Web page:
Chances are, you haven’t heard of Birger Stromsheim, the WWII spy and hero who basically lived an action movie. He died on November 10 in Oslo at the age of 101, nearly 70 years after parachuting into his own country with five other Norwegians to blow up a Nazi facility, throwing a huge wrench into Germany’s plan to build a nuclear weapon.
Here is a man whose mission to disrupt the nuclear ambitions of Nazi Germany sound like they belong to a James Bond film. One February night in 1943, Stromsheim and five others parachuted into the remote and frigid Telemark region of their own home country. Armed with explosives and skis, they ventured to the German-controlled Norsk Hydro facility where Nazis were trying to produce heavy water, a crucial ingredient in the building of the atom bomb. Stromsheim was one of the demolition experts on the team, reports the NY Times.
A former Norwegian soldier, Stromsheim became a member of Special Operations Executive, the clandestine spy-ops organization, and partner to the US-based OSS. These two organizations were WWII “prototypes” for our modern day MI6 and CIA, respectively.
The mission had little hope. After all, it was the second attempt to disrupt the Nazis plans. A few months earlier, another group of four Norwegians were left stranded in the harsh climate, subsisting on a diet of lichen scraped from rocks and the occasional deer after their British team leaders were captured, tortured, and killed.
Stromsheim’s team met up with their stranded countrymen and set about completing the mission. Stromsheim was 31-years-old at the time and was respected for his battle-calm and explosives knowledge.
“We didn’t think about whether it was dangerous or not,” Joachim Ronneberg, the leader of the mission, recalled in an interview in The Telegraph of London in 2010. “We didn’t think about our retreat.”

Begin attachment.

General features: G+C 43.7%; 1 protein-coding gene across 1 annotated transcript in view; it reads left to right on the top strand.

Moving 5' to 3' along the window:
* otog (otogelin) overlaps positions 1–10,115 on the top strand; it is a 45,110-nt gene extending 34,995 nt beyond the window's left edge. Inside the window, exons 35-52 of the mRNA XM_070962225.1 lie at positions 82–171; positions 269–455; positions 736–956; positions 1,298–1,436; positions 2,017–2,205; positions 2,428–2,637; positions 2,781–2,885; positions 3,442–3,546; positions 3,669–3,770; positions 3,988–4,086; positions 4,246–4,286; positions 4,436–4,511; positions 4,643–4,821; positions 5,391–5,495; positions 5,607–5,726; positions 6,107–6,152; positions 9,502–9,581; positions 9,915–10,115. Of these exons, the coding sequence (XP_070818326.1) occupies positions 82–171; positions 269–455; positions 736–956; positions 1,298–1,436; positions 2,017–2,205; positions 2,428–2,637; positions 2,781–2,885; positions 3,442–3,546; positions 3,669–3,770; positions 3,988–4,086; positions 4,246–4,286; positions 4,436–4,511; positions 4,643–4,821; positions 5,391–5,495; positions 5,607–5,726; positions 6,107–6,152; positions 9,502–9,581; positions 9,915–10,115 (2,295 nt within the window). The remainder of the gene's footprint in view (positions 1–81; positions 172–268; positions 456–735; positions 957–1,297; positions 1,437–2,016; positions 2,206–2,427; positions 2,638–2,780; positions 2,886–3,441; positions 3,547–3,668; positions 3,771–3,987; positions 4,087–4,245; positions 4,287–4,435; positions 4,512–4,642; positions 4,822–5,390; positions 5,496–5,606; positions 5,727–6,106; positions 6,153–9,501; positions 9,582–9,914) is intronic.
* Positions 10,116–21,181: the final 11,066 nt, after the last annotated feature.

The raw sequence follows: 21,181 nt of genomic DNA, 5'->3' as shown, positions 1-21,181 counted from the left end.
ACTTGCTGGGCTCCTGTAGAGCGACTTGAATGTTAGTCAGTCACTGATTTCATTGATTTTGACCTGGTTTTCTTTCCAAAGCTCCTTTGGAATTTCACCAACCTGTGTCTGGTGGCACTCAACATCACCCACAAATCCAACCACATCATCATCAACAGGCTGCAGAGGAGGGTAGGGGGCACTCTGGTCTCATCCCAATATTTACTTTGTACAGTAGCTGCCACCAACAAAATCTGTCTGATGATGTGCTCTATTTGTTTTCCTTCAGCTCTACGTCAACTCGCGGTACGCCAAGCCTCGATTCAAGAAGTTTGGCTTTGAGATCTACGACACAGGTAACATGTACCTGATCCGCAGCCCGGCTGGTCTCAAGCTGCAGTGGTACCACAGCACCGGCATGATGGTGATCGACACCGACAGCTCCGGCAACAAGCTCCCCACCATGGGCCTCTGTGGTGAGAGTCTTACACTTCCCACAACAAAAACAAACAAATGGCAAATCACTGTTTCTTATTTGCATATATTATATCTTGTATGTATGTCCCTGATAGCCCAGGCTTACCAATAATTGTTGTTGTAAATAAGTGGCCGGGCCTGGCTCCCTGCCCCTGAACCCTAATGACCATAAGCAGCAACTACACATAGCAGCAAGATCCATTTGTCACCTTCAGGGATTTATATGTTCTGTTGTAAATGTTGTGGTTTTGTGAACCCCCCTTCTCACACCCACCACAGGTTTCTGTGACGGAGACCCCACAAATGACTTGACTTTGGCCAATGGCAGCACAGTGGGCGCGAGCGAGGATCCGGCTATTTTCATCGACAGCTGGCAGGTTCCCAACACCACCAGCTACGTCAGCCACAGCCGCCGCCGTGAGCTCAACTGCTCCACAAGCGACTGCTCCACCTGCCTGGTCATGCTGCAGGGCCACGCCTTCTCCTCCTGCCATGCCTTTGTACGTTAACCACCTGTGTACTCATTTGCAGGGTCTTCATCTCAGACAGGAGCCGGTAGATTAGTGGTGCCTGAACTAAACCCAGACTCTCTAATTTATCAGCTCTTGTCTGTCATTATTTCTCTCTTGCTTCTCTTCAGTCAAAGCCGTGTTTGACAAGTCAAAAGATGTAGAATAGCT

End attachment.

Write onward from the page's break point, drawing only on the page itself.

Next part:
Stromsheim’s team broke into the facility, set the dynamite on a 30-second fuse, and escaped.
“They didn’t reckon that they would get out alive,” Mr. Stromsheim’s son, also named Birger, recalled in an interview for this obituary. “They weren’t sure of that. They were scared in some ways, but there was no panic.”
The team escaped, and the Nazis searched for the saboteurs days after the explosion. Stromsheim’s team managed to slip out, their mission complete, long before the Nazis even knew what hit them. Not a single shot was fired.
Fun fact: In 1965, Hollywood made a movie called The Heroes of Telemark starring Kirk Douglas and Richard Harris based on Stromsheim’s exploits. The film included chases, shootouts, and even love scenes. Despite being one of the few people alive who was able to watch a film based on his own life, Stromsheim mocked the film as unrealistic. Action-packed though it was, the real story was a lot more impressive: After all, the mission was successful, and the team avoided detection.
“He saw that,” Mr. Stromsheim’s son said. “He didn’t like it. It was too glamorous.”
What a guy. Mr. Stromsheim, this one’s for you: